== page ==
Every environment is different, and so are priorities (capacity vs. performance), so it's impossible to say for sure whether it's "worth it" in your yours. The change rate of the data will ultimately determine how much cache churn there is. If it's performance you seek, then the capacity savings you gain is likely not worth the dedupe overhead. However, if performance is not a factor, and capacity is most important, then I'd recommend leaving on the dedupe and disabling caching for the volume(s) in question. If you want both (and depending on the amount of data we're talking about here), you could consider pinning the volume(s) to cache (NOS 2.3+ only).
Something else to think about is snapshots.
I have a 1.5TB data volume for a file server, Win2012r2 dedupe was saving me about 375GB of space on the volume with the ratio getting better the longer time went on. However, I found that the snapshots for this volume were far too big for the churn. Like - at the end of the week disk usage may have increased 10GB but the snapshot size was 120GB. I am guessing the issue has something to do with how chunklets or metadata get stored related to deduplication.
I have since disabled dedupe on the volume and re-hydrated all the files, now snapshots are more reasonably sized. however, via the array's compression I am now only saving about 100GB on the volume.
So to sum up if you are protecting the volume via the array's regular snapshots unexpected usage is something to look out for. since I have room to spare on the array I am ok with the trade-off at the moment but am hoping the deduplication features the Nimble sales people have promised this fall will make more efficient use of space.
We currently have a Windows 2012 R2 fileserver with a 3.8TB drive. We have managed to save 1.99TB to leave 1.88TB free on the drive. Definitely significant space/cost savings there for us.
Thanks for brining up the topic of snapshots, we haven't as of yet enabled snapshots on our fileservers but thanks for pointing out that the snapshot size may not accurately reflect the change rate on the drive once we do. This is definitely something for us to keep in mind if we decide to do this in the future...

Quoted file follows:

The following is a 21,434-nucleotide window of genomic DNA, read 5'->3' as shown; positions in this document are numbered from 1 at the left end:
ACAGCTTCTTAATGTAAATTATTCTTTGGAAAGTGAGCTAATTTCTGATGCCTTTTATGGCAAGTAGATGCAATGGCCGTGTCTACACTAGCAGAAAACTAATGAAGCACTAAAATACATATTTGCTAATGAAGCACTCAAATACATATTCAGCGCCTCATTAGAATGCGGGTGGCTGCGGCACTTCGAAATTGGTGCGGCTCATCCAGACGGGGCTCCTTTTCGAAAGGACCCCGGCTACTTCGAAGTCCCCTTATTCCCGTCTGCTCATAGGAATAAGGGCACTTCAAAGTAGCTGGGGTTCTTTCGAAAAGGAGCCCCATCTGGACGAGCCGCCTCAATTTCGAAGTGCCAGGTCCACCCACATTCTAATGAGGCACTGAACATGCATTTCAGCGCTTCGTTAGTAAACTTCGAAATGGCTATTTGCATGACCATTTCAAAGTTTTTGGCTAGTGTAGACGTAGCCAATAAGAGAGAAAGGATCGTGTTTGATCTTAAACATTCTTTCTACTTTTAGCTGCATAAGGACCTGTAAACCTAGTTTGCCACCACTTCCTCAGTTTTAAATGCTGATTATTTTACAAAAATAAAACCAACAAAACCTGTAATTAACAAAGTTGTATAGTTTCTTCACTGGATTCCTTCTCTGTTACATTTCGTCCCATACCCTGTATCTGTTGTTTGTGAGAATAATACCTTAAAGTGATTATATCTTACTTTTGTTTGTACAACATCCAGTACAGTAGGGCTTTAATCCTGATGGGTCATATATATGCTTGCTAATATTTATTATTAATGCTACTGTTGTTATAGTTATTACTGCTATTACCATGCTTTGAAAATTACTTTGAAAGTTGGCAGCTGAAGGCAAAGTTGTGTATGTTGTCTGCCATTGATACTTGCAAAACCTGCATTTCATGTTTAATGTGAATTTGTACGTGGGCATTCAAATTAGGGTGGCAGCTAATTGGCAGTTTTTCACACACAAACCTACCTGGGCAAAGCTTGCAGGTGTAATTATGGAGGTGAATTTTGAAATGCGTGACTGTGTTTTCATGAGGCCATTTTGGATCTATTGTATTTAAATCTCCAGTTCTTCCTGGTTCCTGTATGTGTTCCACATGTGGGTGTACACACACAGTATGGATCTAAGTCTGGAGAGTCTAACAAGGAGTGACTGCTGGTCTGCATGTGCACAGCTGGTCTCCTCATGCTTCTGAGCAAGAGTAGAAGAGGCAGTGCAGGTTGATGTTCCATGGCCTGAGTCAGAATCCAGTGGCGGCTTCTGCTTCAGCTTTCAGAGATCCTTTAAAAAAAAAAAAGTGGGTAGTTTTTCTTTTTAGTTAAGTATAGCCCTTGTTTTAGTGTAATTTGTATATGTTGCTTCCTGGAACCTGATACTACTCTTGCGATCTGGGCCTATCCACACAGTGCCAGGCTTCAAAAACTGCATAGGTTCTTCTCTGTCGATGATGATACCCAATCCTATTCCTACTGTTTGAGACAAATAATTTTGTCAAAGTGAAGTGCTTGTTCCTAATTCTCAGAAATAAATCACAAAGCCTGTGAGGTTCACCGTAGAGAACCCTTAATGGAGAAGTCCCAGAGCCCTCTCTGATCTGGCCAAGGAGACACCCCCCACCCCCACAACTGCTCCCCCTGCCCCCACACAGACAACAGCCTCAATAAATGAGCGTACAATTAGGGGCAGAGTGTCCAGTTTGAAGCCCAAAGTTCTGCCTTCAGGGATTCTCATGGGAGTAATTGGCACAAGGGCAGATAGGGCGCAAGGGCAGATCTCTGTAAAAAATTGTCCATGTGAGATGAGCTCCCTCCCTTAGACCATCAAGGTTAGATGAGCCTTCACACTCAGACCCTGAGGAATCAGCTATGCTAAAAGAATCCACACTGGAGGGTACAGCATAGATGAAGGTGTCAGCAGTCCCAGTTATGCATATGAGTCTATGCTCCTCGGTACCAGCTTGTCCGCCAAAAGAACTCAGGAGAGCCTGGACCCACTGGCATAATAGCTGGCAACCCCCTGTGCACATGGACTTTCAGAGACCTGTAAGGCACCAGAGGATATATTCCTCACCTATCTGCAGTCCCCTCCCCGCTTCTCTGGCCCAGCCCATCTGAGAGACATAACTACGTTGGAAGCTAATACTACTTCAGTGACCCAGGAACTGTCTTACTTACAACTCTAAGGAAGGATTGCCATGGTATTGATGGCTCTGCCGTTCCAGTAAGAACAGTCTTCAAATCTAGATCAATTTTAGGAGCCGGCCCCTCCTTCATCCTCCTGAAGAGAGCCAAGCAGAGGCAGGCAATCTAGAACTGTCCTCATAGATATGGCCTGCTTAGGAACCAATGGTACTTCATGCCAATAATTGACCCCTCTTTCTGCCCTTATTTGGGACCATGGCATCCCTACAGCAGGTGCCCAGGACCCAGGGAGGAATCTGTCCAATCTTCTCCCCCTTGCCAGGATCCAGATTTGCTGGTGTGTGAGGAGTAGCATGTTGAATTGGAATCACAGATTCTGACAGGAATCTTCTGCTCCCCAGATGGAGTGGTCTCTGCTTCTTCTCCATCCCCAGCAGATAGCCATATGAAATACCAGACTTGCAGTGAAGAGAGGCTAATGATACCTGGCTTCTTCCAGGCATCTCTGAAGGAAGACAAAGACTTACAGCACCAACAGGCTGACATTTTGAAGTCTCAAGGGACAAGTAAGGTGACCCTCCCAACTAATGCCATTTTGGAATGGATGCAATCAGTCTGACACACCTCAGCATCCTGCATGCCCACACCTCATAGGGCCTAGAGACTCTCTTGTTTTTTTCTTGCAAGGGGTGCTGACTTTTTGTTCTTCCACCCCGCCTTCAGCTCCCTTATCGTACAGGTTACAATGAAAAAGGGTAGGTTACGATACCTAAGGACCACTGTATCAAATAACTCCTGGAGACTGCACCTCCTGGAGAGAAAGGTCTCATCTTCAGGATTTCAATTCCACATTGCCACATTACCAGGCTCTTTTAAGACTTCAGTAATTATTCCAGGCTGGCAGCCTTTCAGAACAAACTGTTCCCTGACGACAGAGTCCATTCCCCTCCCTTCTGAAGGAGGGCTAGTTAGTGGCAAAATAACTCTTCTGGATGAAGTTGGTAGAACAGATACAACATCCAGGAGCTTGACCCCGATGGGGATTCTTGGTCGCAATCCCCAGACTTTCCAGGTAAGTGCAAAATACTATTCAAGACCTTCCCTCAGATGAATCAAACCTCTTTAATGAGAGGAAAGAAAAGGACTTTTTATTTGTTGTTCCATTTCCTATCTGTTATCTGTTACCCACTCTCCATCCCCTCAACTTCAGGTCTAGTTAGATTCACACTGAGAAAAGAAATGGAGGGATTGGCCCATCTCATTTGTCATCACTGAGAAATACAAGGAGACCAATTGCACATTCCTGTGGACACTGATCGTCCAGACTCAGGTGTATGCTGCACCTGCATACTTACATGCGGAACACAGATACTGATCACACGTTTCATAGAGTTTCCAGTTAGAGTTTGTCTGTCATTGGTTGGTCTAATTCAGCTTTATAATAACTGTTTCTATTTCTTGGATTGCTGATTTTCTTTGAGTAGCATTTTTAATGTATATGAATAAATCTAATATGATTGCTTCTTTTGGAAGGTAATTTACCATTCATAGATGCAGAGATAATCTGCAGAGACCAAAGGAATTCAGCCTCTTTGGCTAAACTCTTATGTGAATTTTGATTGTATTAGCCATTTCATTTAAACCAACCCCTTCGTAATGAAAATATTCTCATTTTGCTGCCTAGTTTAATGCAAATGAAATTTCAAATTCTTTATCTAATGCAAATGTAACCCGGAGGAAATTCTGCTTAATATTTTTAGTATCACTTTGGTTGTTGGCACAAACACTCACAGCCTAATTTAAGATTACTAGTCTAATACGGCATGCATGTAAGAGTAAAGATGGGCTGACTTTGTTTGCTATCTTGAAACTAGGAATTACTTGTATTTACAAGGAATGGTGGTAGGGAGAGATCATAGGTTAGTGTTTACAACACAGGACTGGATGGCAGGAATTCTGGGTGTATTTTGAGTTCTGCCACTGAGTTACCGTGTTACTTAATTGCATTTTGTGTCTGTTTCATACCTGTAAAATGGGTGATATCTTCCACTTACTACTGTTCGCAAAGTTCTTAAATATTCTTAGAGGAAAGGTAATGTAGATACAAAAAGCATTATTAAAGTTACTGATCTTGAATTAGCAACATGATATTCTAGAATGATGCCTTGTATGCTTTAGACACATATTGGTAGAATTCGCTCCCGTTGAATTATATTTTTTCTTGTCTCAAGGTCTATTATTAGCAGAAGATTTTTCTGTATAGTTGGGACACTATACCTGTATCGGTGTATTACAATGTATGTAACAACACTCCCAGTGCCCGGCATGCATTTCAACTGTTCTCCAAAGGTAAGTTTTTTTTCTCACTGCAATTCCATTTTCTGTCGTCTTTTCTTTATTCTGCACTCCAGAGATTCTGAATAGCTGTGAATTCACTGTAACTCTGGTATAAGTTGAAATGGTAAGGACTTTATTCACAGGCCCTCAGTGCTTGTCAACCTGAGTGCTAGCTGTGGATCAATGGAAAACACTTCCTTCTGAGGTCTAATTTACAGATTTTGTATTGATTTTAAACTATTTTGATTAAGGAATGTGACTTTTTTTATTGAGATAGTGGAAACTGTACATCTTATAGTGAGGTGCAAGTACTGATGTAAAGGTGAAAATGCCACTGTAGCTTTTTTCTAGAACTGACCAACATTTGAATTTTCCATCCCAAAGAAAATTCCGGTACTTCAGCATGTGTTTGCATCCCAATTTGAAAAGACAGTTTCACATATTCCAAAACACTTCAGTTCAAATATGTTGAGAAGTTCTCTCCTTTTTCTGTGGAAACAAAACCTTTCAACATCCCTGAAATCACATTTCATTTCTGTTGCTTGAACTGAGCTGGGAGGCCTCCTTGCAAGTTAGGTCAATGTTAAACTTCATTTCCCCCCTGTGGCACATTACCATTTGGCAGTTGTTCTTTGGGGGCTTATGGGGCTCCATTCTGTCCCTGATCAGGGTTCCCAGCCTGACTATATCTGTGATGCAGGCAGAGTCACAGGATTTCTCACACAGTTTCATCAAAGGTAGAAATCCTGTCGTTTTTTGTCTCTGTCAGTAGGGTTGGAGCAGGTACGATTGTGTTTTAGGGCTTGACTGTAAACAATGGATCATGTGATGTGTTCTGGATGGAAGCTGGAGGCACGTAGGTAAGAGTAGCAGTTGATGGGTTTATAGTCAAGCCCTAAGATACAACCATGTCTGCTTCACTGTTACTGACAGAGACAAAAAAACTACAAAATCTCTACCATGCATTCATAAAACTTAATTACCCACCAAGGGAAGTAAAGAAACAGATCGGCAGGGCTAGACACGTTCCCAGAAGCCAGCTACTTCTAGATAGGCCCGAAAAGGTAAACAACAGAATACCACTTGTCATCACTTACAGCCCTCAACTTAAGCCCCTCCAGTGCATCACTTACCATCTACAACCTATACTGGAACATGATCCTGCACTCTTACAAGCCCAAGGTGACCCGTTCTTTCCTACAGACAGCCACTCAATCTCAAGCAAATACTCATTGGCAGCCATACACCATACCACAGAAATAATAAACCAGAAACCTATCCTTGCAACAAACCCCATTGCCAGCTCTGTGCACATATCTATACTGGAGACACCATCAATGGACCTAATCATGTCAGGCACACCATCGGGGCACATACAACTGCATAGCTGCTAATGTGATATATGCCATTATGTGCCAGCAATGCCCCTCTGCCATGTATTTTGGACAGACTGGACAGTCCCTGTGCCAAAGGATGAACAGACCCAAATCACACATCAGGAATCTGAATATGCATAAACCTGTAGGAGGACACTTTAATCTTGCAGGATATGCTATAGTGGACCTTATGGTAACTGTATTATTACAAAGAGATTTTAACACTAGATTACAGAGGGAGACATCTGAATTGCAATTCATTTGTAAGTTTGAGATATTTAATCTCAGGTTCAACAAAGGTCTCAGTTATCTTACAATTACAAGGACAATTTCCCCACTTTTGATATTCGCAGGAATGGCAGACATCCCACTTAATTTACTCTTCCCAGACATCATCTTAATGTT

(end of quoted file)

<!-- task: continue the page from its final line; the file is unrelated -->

Of course, if Nimble dedupe ever comes along then there won't be much need for Windows Server based dedupe I guess!
Jason Emery wrote:
[..]Is it worth the trade off on the hit to cache? From what I understand when the dedupe process runs it would potentially cause all of those files to be cached. I would hate to see the cache unnecessarily impacted.
This may actually be a good thing, at least in theory. Imagine the case of a file server with 1,000 copies of the same file (perhaps you're storing roaming profiles on it, and every user has a copy of the same file). Before deduplication that's 1000 different sets of blocks on disk, and all the users reading that data looks to the Nimble array like they're all reading different data, but it's infrequent enough so the data doesn't get cached and every read has to go to spinning disk. All those reads impact your other reads that can't be deduplicated and have to go to spinning disk. Now imagine the deduplicated scenario. There is only one block of data (caveat: ok that's not entirely true, Microsoft dedup may store it several times for redundancy and hot-spot purposes, but let's assume it is true). To the nimble array, that looks like a frequently accessed block and gets cached. Now the reads of that data (which is truly frequently used), come out of cache. Your spinning disk is left more available for the other stuff that's less frequently used. What does the community think?
Check out the following site one of my teammates wrote up. It terrific and shows the value of using both features. Hope this helps!